Recently we’ve celebrated our 11th wedding anniversary, as is obvious from the name of the post. Some of the things I mentioned in my post, 11 Things I Learned In 11 Years of Marriage, I knew before. But only after a long time, you can fully understand the impact these things have on the marriage.
1. Encourage each other.
It doesn’t matter if he is trying out a new hobby or doing something Earth-shattering like changing his career after he already has one it’s important to encourage him.
My husband has spent hours talking with me about recipes I’ve wanted to make and that didn’t turn out as I’ve envisaged in the first place (or the second or the third). These small things matter.
2. Say something when the other one is making a mistake.
Speaking negatively about your spouse will harm the relationship. This is something I would never do. Also, never talk about a mistake while others are present. That wouldn’t be helpful because it will make one seem petty and the other one embarrassed. The whole idea is to help the loved one to do better, make more desirable choices.
me, on my way to get married
3. Having the same views on big things is crucial for a happy marriage.
Big things include those topics I don’t usually talk about on my blog: politics, religion, parenting. I mentioned this in What makes a happy marriage… happy.
My husband and I vote for the same party. That might not sound that important, as we do vote every x number of years. But the reasons we are choosing a specific party over another, even from the same wing, those reasons are with us daily. It might be expressed in views about economy, benefit system, immigration, foreign aid. Those ideas are talked about when we are looking at the news in the morning. This is why it matters.
With religion is simple. We both feel strongly about this subject and neither of us could ever had a partner that would have a different view on religion.
We don’t care when it comes to our friends and acquaintances if they are voting left or right (mentioned in alphabetical order), are atheists/agnostics or believe in God/Gods/Karma. But, we didn’t make a commitment to leave our lives with those friends, we are not sharing everything with them, so, in a couple, these things matter.
The last big thing I mentioned was parenting. We don’t have children, but we do share the same views when it comes to child rearing.
If you wouldn’t say that to a stranger or neighbour, don’t say it to your husband/wife. This should apply to “funny” cards, pet-names, and so on.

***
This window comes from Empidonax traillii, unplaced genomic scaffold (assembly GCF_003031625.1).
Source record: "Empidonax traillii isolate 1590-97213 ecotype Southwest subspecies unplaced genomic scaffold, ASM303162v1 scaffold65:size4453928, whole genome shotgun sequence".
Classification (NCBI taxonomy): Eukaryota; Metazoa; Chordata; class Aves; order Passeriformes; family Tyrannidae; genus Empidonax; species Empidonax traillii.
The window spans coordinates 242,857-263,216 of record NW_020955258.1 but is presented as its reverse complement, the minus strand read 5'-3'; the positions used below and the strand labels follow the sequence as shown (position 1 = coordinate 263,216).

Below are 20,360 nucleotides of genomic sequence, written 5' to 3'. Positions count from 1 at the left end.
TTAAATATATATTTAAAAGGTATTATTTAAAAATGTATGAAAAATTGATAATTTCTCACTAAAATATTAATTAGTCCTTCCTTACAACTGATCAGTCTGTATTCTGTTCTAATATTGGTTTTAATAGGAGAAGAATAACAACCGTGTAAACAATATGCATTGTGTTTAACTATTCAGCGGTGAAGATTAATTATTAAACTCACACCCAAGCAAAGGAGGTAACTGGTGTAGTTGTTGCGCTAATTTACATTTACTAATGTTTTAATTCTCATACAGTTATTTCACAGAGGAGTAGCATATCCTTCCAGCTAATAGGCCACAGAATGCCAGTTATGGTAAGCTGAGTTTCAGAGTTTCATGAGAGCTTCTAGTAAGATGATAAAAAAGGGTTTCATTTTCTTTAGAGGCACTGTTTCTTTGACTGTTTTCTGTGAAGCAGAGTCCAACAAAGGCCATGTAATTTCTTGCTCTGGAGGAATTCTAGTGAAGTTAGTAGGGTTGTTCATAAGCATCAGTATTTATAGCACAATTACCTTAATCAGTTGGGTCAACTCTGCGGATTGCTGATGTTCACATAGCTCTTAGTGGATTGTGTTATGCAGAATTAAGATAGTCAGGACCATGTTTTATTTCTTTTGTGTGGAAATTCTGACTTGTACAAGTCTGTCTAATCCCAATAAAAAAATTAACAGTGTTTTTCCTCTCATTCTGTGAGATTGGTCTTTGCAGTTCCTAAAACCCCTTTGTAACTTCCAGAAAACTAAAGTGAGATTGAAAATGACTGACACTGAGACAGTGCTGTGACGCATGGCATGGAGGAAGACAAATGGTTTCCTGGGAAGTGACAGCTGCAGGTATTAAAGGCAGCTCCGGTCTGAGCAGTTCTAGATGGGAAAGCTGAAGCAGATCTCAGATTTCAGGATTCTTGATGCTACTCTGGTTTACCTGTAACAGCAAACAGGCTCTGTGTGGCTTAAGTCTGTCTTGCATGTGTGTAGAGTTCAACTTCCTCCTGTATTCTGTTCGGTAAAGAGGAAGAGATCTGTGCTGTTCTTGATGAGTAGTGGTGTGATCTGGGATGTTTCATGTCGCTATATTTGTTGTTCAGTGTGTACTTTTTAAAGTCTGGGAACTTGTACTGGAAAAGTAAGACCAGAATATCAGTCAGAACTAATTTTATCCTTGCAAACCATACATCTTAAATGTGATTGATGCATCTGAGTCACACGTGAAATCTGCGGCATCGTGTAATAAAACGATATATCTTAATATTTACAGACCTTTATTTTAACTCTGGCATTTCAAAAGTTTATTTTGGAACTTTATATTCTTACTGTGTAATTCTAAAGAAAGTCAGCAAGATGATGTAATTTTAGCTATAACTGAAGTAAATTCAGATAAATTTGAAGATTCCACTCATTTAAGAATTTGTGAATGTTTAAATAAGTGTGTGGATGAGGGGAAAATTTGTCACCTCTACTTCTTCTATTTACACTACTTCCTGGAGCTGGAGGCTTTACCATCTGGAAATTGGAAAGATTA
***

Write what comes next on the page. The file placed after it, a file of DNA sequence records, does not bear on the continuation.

5. People change over time, is natural, embrace it.
New experience create new ideas, new hobbies, new ways of wanting to live your life. From when that picture was taken, I’ve become vegetarian, I’ve become even more interested in an eco-friendly lifestyle. My husband first accepted and after that embraced those changes. Now he is a vegetarian too, making the transition gradually, because it was something he wanted. Now we are both making eco-friendly choices as much as we can, because we both care.
6. Talk about our interests. See TV shows together.
I love history, psychology, and economics. These are the things I read about the most (see Coffee&Books) and the things I like to see on TV. So we watch shows like She-wolves, No more Boys and Girls, 1066, movies like The Tudors. My husband knows quite a lot of history and psychology for someone that is not that into these things.
He likes Science like Physics and Astronomy. So, we talk about these subjects too. We watch TV shows like those of Brian Cox too. It’s not something I would look at myself, but this is something he is interested in, something we chat about.
On the other hand though, we have something in common, even if our interests are so different. We both like reading and watching documentaries.
7. Be a team.
Take decisions together. From small things like what detergent we want to buy to big things like a new car, we talk about everything.
8. Share things together, like cooking or walking the dog.
From less pleasant chores to things we both enjoy. Walking the dog is sometimes a task that needs to be done, other times (many times) is a fun thing to do, as Festus might do something funny or we would see birds. It’s a time when we chat about things or we just enjoy nature.
Neither of us likes cleaning, but it’s something we have to do because we like living in a clear, fresh, beautiful home. So we clean together sometimes. I might start cleaning the windows and he will do other tasks, or he will start doing something and I do a bit of cleaning too.
9. Is the most important relationship.
Marriage is more important than friendships, parents, other relatives, work. Of course, that doesn’t imply neglecting the other aspects, but only when it comes to priorities.
10. You need to have trust.
We lived for a few months apart, in different countries. Trust was vital then, as anybody can imagine. Trust is just as important when you live in the same house.
11. Marriage is not a competition.
We both like competing, but we’ve discovered that we shouldn’t compete with each other. I’ve seen couples that say that if their partner spent that amount of money on something, then they can spend money on what they want too. That is hardly a way forward to family finance.
These are the 11 Things I Learned In 11 Years of Marriage. Are you married? What would you add to my list?